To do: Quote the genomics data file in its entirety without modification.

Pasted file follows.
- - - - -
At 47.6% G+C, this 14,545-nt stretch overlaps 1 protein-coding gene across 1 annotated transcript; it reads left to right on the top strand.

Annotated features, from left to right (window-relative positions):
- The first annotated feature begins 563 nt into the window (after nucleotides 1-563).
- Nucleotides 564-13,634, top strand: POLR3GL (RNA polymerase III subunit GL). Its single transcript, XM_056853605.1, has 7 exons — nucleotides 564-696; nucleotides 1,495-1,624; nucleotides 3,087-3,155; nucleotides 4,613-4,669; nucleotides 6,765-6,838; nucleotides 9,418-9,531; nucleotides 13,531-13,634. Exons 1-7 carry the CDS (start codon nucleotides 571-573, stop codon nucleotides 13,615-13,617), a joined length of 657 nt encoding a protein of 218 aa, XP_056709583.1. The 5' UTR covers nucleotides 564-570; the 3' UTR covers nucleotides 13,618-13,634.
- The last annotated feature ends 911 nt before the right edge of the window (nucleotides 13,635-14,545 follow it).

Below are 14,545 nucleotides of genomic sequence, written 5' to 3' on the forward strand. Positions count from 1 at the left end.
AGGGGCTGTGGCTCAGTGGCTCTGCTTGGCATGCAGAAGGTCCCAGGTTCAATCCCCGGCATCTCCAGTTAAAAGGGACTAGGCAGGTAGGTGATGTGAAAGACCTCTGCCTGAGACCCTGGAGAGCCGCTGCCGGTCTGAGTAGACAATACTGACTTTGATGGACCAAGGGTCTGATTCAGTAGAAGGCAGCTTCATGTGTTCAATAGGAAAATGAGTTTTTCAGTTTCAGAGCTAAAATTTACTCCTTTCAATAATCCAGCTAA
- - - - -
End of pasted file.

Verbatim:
At 47.6% G+C, this 14,545-nt stretch overlaps 1 protein-coding gene across 1 annotated transcript; it reads left to right on the top strand.

Annotated features, from left to right (window-relative positions):
- The first annotated feature begins 563 nt into the window (after nucleotides 1-563).
- Nucleotides 564-13,634, top strand: POLR3GL (RNA polymerase III subunit GL). Its single transcript, XM_056853605.1, has 7 exons — nucleotides 564-696; nucleotides 1,495-1,624; nucleotides 3,087-3,155; nucleotides 4,613-4,669; nucleotides 6,765-6,838; nucleotides 9,418-9,531; nucleotides 13,531-13,634. Exons 1-7 carry the CDS (start codon nucleotides 571-573, stop codon nucleotides 13,615-13,617), a joined length of 657 nt encoding a protein of 218 aa, XP_056709583.1. The 5' UTR covers nucleotides 564-570; the 3' UTR covers nucleotides 13,618-13,634.
- The last annotated feature ends 911 nt before the right edge of the window (nucleotides 13,635-14,545 follow it).

Below are 14,545 nucleotides of genomic sequence, written 5' to 3' on the forward strand. Positions count from 1 at the left end.
AGGGGCTGTGGCTCAGTGGCTCTGCTTGGCATGCAGAAGGTCCCAGGTTCAATCCCCGGCATCTCCAGTTAAAAGGGACTAGGCAGGTAGGTGATGTGAAAGACCTCTGCCTGAGACCCTGGAGAGCCGCTGCCGGTCTGAGTAGACAATACTGACTTTGATGGACCAAGGGTCTGATTCAGTAGAAGGCAGCTTCATGTGTTCAATAGGAAAATGAGTTTTTCAGTTTCAGAGCTAAAATTTACTCCTTTCAATAATCCAGCTAA